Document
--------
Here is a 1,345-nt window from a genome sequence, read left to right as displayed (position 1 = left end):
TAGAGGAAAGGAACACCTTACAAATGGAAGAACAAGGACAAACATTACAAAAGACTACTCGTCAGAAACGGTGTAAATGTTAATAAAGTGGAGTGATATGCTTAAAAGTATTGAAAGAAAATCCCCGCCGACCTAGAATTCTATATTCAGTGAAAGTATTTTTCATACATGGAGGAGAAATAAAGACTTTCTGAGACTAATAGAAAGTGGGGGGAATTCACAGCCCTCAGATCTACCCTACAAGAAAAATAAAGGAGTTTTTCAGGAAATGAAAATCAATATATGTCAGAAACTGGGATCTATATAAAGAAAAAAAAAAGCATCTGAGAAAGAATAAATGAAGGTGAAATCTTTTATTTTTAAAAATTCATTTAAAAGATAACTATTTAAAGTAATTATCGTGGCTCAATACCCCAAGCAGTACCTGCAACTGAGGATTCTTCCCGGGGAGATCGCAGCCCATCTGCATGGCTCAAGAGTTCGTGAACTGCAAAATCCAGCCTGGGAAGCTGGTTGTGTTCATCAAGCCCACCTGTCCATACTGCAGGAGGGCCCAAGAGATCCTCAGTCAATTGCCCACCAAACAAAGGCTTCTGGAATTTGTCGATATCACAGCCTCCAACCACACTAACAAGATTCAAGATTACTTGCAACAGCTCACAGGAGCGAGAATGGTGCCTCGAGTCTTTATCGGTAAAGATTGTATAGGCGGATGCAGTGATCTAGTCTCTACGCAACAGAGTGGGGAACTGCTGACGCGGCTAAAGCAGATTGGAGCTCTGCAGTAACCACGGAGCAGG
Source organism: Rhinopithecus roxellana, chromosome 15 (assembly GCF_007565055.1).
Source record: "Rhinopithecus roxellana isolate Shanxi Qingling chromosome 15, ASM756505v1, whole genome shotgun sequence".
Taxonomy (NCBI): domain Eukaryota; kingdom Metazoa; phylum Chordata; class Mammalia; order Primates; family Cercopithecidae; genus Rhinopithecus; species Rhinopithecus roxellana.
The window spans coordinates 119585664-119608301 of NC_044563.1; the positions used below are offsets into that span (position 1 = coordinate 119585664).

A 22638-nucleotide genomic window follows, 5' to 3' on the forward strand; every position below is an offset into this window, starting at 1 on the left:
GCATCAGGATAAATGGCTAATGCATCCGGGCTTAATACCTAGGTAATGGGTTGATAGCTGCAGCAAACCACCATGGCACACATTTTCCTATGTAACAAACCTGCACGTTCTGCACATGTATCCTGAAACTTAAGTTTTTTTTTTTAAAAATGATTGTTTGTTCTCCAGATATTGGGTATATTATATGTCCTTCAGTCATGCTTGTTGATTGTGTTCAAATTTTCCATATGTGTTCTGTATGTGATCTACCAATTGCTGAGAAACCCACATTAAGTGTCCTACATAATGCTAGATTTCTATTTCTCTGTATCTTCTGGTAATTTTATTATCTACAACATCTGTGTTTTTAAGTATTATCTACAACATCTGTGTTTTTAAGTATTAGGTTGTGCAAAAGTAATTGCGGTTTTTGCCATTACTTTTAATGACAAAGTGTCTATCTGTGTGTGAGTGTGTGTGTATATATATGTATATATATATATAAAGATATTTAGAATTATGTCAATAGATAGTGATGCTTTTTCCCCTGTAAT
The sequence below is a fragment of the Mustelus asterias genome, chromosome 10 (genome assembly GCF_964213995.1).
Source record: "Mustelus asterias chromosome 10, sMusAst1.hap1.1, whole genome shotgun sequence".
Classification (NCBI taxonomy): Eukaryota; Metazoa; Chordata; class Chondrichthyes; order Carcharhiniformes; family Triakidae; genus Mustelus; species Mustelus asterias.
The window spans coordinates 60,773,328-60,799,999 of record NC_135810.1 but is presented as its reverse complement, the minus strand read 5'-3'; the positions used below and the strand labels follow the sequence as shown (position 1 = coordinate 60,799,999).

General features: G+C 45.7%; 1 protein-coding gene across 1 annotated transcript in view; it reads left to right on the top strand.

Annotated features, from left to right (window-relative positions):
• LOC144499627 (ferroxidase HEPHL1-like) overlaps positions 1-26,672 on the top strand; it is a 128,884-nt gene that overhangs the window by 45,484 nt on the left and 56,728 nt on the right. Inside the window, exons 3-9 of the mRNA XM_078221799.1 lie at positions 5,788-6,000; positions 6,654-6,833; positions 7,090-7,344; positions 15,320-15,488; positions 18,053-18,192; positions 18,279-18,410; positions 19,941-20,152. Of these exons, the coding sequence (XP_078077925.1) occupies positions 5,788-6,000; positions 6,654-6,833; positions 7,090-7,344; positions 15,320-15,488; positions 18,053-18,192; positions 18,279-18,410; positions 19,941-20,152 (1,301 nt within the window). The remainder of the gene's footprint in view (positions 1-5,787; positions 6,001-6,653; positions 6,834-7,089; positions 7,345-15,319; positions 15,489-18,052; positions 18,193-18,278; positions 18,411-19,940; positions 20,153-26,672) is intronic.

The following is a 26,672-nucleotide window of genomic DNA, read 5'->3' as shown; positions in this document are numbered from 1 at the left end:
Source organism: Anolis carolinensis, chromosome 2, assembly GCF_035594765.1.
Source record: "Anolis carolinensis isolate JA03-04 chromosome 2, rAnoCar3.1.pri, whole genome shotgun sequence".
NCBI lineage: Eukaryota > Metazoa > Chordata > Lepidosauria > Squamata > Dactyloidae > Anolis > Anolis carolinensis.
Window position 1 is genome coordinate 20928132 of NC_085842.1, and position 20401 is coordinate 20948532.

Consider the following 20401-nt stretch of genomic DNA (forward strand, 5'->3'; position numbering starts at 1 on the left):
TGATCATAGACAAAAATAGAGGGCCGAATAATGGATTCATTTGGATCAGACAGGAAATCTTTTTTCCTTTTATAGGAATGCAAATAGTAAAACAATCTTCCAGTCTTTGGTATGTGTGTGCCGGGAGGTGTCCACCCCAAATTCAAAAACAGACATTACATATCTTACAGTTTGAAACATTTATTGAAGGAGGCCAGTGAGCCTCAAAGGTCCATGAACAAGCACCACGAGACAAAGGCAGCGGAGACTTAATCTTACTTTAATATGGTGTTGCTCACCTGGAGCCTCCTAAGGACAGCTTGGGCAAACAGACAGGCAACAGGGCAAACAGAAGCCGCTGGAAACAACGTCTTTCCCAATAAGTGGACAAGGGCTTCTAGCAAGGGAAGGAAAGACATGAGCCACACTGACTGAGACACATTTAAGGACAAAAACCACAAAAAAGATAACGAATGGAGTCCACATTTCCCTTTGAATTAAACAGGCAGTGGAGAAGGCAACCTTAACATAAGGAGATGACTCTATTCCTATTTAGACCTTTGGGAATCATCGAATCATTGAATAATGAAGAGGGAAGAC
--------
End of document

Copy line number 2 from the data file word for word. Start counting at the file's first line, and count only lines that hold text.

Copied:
TAGAGGAAAGGAACACCTTACAAATGGAAGAACAAGGACAAACATTACAAAAGACTACTCGTCAGAAACGGTGTAAATGTTAATAAAGTGGAGTGATATGCTTAAAAGTATTGAAAGAAAATCCCCGCCGACCTAGAATTCTATATTCAGTGAAAGTATTTTTCATACATGGAGGAGAAATAAAGACTTTCTGAGACTAATAGAAAGTGGGGGGAATTCACAGCCCTCAGATCTACCCTACAAGAAAAATAAAGGAGTTTTTCAGGAAATGAAAATCAATATATGTCAGAAACTGGGATCTATATAAAGAAAAAAAAAAGCATCTGAGAAAGAATAAATGAAGGTGAAATCTTTTATTTTTAAAAATTCATTTAAAAGATAACTATTTAAAGTAATTATCGTGGCTCAATACCCCAAGCAGTACCTGCAACTGAGGATTCTTCCCGGGGAGATCGCAGCCCATCTGCATGGCTCAAGAGTTCGTGAACTGCAAAATCCAGCCTGGGAAGCTGGTTGTGTTCATCAAGCCCACCTGTCCATACTGCAGGAGGGCCCAAGAGATCCTCAGTCAATTGCCCACCAAACAAAGGCTTCTGGAATTTGTCGATATCACAGCCTCCAACCACACTAACAAGATTCAAGATTACTTGCAACAGCTCACAGGAGCGAGAATGGTGCCTCGAGTCTTTATCGGTAAAGATTGTATAGGCGGATGCAGTGATCTAGTCTCTACGCAACAGAGTGGGGAACTGCTGACGCGGCTAAAGCAGATTGGAGCTCTGCAGTAACCACGGAGCAGG